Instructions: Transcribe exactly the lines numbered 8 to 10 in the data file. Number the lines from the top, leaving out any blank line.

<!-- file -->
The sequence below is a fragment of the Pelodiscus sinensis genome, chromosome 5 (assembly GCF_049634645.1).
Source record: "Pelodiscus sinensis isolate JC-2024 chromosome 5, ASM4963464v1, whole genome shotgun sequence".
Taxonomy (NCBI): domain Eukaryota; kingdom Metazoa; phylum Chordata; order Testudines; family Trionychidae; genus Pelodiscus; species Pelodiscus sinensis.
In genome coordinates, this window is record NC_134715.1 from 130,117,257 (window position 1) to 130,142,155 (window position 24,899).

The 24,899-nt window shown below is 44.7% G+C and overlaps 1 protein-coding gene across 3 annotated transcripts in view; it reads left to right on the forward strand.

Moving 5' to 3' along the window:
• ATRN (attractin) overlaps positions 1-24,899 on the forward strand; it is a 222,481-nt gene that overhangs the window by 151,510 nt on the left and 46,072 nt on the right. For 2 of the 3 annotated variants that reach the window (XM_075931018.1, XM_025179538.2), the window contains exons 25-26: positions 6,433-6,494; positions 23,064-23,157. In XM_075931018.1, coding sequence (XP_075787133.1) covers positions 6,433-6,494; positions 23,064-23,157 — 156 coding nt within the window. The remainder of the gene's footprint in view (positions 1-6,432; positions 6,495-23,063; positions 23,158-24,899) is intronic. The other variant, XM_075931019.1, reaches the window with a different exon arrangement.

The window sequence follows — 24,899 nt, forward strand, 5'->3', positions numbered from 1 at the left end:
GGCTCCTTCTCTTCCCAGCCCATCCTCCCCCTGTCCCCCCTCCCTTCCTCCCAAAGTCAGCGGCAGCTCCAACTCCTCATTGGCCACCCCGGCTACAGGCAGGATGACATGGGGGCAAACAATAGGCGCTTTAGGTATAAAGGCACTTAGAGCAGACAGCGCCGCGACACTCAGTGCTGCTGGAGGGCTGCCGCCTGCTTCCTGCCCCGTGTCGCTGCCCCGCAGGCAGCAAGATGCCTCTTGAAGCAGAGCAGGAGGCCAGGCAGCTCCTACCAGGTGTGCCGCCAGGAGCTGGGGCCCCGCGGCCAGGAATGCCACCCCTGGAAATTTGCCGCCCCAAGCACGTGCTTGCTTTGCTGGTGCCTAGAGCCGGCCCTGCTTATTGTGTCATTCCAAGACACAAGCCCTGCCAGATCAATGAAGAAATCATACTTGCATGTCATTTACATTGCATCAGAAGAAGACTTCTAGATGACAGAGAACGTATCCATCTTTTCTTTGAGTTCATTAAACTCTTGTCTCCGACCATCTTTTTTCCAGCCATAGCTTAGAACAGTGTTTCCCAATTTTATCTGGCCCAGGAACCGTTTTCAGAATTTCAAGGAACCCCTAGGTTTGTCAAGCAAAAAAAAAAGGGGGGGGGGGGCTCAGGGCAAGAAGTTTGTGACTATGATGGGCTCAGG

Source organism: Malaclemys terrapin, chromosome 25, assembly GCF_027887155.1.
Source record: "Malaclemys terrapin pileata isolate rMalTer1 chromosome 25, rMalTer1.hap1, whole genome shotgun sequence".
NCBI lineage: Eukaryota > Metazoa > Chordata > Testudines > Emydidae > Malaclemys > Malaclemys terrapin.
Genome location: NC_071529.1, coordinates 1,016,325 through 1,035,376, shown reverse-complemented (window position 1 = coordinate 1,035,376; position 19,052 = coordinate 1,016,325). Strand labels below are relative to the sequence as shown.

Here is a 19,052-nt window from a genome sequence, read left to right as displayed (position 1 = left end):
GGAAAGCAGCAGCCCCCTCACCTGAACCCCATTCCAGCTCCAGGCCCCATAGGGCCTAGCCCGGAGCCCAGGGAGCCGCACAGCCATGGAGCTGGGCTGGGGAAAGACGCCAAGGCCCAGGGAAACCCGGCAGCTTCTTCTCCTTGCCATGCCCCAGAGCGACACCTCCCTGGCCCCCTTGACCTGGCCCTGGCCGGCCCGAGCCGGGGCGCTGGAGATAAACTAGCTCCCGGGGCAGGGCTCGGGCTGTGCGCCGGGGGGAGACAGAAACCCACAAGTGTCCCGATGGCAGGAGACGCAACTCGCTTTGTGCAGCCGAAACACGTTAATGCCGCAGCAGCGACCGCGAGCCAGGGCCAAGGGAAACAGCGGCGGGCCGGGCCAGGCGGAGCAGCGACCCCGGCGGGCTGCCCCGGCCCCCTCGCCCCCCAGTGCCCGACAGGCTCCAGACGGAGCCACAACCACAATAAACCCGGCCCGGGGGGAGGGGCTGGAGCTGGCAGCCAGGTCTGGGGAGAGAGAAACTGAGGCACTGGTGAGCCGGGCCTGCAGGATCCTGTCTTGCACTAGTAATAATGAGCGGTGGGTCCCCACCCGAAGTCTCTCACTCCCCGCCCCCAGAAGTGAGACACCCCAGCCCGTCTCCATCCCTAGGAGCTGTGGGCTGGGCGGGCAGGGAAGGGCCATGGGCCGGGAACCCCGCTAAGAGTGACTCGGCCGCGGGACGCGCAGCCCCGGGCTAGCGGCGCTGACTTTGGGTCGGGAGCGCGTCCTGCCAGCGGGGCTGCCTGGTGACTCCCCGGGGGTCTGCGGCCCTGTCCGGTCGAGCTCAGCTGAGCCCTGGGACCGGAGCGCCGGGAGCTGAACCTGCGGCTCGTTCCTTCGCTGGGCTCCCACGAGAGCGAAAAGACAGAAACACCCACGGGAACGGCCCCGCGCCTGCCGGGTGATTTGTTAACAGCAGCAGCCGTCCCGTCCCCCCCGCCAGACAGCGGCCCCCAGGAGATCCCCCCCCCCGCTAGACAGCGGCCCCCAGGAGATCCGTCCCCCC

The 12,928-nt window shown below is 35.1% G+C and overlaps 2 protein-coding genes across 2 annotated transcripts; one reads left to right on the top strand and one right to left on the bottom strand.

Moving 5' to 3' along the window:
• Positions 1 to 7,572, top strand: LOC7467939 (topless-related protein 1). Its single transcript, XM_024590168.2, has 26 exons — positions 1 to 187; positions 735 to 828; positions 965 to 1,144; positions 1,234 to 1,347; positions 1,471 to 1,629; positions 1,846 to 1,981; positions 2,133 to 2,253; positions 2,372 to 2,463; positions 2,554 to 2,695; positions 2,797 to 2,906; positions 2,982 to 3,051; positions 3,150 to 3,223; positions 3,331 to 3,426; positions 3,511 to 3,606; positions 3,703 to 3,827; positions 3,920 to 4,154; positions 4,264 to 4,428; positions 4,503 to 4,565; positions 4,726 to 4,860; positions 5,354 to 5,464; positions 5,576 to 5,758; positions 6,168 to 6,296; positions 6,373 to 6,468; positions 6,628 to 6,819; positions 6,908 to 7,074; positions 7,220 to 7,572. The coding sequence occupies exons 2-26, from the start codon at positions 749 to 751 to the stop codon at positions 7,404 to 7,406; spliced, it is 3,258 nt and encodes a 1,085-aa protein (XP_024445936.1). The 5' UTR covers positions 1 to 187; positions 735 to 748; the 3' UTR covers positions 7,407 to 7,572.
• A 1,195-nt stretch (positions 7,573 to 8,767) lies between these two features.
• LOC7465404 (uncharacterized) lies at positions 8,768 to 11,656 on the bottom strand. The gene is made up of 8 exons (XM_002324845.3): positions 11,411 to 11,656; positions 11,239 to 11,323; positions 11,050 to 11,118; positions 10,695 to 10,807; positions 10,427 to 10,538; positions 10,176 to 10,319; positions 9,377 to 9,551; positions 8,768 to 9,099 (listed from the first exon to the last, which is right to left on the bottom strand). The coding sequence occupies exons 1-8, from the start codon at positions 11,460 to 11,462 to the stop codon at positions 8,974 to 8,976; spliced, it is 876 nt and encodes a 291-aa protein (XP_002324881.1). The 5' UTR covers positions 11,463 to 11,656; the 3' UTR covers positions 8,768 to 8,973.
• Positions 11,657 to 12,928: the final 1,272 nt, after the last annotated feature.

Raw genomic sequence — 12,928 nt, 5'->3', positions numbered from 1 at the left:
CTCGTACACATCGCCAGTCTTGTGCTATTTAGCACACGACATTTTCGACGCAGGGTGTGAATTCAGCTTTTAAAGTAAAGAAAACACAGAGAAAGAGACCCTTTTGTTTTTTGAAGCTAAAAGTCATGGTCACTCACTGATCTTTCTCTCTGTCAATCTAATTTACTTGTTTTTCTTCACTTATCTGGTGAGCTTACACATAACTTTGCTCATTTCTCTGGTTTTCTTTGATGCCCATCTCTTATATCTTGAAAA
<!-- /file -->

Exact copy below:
The window sequence follows — 24,899 nt, forward strand, 5'->3', positions numbered from 1 at the left end:
GGCTCCTTCTCTTCCCAGCCCATCCTCCCCCTGTCCCCCCTCCCTTCCTCCCAAAGTCAGCGGCAGCTCCAACTCCTCATTGGCCACCCCGGCTACAGGCAGGATGACATGGGGGCAAACAATAGGCGCTTTAGGTATAAAGGCACTTAGAGCAGACAGCGCCGCGACACTCAGTGCTGCTGGAGGGCTGCCGCCTGCTTCCTGCCCCGTGTCGCTGCCCCGCAGGCAGCAAGATGCCTCTTGAAGCAGAGCAGGAGGCCAGGCAGCTCCTACCAGGTGTGCCGCCAGGAGCTGGGGCCCCGCGGCCAGGAATGCCACCCCTGGAAATTTGCCGCCCCAAGCACGTGCTTGCTTTGCTGGTGCCTAGAGCCGGCCCTGCTTATTGTGTCATTCCAAGACACAAGCCCTGCCAGATCAATGAAGAAATCATACTTGCATGTCATTTACATTGCATCAGAAGAAGACTTCTAGATGACAGAGAACGTATCCATCTTTTCTTTGAGTTCATTAAACTCTTGTCTCCGACCATCTTTTTTCCAGCCATAGCTTAGAACAGTGTTTCCCAATTTTATCTGGCCCAGGAACCGTTTTCAGAATTTCAAGGAACCCCTAGGTTTGTCAAGCAAAAAAAAAAGGGGGGGGGGGGCTCAGGGCAAGAAGTTTGTGACTATGATGGGCTCAGG

Source organism: Malaclemys terrapin, chromosome 25, assembly GCF_027887155.1.